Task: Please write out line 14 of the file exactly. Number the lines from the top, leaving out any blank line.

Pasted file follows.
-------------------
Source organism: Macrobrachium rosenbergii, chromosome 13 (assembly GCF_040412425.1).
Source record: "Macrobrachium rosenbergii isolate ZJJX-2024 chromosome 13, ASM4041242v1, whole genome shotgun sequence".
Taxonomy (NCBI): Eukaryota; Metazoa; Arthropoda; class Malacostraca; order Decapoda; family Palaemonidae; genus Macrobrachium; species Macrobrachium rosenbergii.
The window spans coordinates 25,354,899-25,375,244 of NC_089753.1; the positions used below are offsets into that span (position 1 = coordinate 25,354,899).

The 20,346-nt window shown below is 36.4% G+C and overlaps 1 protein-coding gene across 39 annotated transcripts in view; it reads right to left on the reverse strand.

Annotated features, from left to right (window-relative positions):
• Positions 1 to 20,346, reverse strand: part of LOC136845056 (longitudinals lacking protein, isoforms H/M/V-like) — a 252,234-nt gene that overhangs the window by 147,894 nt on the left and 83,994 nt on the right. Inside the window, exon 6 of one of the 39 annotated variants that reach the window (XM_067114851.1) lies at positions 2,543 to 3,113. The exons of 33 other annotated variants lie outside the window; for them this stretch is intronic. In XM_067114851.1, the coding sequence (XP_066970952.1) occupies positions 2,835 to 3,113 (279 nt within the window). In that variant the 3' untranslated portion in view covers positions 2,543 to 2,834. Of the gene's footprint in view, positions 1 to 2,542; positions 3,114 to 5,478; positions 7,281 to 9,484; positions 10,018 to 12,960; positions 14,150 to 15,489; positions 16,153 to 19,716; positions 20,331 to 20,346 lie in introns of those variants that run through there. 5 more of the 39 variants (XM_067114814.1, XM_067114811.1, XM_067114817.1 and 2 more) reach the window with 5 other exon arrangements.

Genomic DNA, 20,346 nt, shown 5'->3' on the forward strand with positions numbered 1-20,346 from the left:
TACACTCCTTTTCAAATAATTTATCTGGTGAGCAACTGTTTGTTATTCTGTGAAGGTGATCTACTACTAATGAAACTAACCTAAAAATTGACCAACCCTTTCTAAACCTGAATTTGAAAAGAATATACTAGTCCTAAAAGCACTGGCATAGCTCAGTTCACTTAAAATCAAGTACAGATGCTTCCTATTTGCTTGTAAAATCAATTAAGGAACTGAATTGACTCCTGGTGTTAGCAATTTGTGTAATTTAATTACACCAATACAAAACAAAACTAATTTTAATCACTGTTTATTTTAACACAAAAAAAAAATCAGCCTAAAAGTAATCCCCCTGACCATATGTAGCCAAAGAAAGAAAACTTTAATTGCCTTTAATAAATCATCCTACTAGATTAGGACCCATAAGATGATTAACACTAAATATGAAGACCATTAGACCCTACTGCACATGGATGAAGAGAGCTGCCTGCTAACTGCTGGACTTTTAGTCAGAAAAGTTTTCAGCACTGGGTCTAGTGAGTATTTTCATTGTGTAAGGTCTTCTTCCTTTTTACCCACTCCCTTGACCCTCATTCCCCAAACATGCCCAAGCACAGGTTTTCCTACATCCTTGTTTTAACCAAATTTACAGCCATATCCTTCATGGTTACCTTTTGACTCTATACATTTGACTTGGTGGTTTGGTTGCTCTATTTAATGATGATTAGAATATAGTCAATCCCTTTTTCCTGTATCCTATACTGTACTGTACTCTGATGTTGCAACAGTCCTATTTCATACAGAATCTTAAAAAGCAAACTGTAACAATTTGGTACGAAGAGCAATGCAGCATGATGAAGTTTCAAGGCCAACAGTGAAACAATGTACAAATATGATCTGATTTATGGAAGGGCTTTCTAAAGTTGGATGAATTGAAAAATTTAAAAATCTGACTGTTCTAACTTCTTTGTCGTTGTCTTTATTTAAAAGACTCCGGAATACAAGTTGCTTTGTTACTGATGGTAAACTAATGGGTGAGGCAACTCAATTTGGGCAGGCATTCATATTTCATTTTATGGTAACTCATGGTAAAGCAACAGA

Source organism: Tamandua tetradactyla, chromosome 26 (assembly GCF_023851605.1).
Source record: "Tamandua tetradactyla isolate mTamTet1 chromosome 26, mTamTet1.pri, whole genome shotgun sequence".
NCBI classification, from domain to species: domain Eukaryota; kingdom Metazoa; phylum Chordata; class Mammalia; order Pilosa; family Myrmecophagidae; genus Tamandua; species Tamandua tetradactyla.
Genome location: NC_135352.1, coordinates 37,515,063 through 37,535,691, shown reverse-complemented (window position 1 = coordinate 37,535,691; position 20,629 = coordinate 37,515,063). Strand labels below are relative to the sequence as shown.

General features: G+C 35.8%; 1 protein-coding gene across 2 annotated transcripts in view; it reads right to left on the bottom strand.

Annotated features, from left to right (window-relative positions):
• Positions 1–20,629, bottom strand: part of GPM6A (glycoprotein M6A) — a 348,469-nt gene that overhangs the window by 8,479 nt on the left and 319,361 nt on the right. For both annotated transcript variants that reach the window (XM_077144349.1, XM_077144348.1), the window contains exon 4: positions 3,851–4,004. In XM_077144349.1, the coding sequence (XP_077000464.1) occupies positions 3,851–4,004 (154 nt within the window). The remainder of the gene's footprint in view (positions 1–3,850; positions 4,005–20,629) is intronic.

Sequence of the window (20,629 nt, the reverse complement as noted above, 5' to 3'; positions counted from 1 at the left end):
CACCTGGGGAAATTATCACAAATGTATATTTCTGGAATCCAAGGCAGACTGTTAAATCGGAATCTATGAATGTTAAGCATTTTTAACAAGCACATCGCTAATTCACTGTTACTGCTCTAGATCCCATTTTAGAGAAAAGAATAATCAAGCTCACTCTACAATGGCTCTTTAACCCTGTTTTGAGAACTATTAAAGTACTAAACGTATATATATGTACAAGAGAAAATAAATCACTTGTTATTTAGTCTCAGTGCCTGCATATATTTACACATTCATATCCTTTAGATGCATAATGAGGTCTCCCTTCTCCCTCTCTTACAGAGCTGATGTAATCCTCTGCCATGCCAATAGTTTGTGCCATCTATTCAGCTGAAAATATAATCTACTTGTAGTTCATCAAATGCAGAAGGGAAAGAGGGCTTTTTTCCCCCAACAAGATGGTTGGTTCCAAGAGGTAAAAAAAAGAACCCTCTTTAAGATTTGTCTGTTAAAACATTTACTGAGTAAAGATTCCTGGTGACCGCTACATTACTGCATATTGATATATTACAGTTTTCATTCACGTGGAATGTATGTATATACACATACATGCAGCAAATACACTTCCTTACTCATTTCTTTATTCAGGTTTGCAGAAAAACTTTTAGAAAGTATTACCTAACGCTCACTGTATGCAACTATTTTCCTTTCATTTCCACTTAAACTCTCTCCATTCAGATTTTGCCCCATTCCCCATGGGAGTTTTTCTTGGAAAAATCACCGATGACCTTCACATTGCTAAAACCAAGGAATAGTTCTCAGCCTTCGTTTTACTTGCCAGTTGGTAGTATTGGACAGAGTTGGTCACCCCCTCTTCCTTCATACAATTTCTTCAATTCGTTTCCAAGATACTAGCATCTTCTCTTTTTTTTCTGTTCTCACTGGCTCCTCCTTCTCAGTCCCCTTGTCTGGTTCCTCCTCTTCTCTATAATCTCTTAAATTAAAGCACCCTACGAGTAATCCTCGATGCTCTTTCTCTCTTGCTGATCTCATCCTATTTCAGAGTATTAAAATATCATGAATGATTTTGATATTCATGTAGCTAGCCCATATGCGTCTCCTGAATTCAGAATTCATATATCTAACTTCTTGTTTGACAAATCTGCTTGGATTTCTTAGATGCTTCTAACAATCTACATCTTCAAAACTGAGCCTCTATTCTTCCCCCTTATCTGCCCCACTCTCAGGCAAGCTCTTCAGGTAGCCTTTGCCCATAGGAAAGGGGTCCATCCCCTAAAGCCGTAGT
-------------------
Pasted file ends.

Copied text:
General features: G+C 35.8%; 1 protein-coding gene across 2 annotated transcripts in view; it reads right to left on the bottom strand.